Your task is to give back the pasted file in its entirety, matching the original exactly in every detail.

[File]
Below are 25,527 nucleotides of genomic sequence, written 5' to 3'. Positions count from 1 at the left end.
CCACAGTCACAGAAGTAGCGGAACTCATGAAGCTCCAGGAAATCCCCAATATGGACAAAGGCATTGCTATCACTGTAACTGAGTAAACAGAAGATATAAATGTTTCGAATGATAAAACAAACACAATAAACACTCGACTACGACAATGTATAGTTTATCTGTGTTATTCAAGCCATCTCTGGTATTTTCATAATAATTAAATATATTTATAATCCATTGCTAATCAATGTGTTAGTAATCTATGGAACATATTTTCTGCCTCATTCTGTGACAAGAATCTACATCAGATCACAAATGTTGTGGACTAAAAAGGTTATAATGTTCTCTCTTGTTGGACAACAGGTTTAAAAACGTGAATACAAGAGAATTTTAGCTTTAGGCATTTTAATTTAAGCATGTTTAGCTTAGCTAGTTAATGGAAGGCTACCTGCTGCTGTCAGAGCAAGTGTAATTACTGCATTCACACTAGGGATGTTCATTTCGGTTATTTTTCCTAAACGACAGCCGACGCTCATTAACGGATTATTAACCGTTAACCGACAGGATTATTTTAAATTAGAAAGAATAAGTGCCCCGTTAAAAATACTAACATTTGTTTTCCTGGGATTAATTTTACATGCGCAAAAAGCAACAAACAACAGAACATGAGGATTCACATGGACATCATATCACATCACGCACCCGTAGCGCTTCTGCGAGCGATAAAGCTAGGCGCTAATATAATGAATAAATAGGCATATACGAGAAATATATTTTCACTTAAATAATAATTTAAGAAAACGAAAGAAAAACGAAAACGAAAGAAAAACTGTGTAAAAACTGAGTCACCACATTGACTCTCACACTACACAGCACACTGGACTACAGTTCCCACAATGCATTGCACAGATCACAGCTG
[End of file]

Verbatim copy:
Below are 25,527 nucleotides of genomic sequence, written 5' to 3'. Positions count from 1 at the left end.
CCACAGTCACAGAAGTAGCGGAACTCATGAAGCTCCAGGAAATCCCCAATATGGACAAAGGCATTGCTATCACTGTAACTGAGTAAACAGAAGATATAAATGTTTCGAATGATAAAACAAACACAATAAACACTCGACTACGACAATGTATAGTTTATCTGTGTTATTCAAGCCATCTCTGGTATTTTCATAATAATTAAATATATTTATAATCCATTGCTAATCAATGTGTTAGTAATCTATGGAACATATTTTCTGCCTCATTCTGTGACAAGAATCTACATCAGATCACAAATGTTGTGGACTAAAAAGGTTATAATGTTCTCTCTTGTTGGACAACAGGTTTAAAAACGTGAATACAAGAGAATTTTAGCTTTAGGCATTTTAATTTAAGCATGTTTAGCTTAGCTAGTTAATGGAAGGCTACCTGCTGCTGTCAGAGCAAGTGTAATTACTGCATTCACACTAGGGATGTTCATTTCGGTTATTTTTCCTAAACGACAGCCGACGCTCATTAACGGATTATTAACCGTTAACCGACAGGATTATTTTAAATTAGAAAGAATAAGTGCCCCGTTAAAAATACTAACATTTGTTTTCCTGGGATTAATTTTACATGCGCAAAAAGCAACAAACAACAGAACATGAGGATTCACATGGACATCATATCACATCACGCACCCGTAGCGCTTCTGCGAGCGATAAAGCTAGGCGCTAATATAATGAATAAATAGGCATATACGAGAAATATATTTTCACTTAAATAATAATTTAAGAAAACGAAAGAAAAACGAAAACGAAAGAAAAACTGTGTAAAAACTGAGTCACCACATTGACTCTCACACTACACAGCACACTGGACTACAGTTCCCACAATGCATTGCACAGATCACAGCTG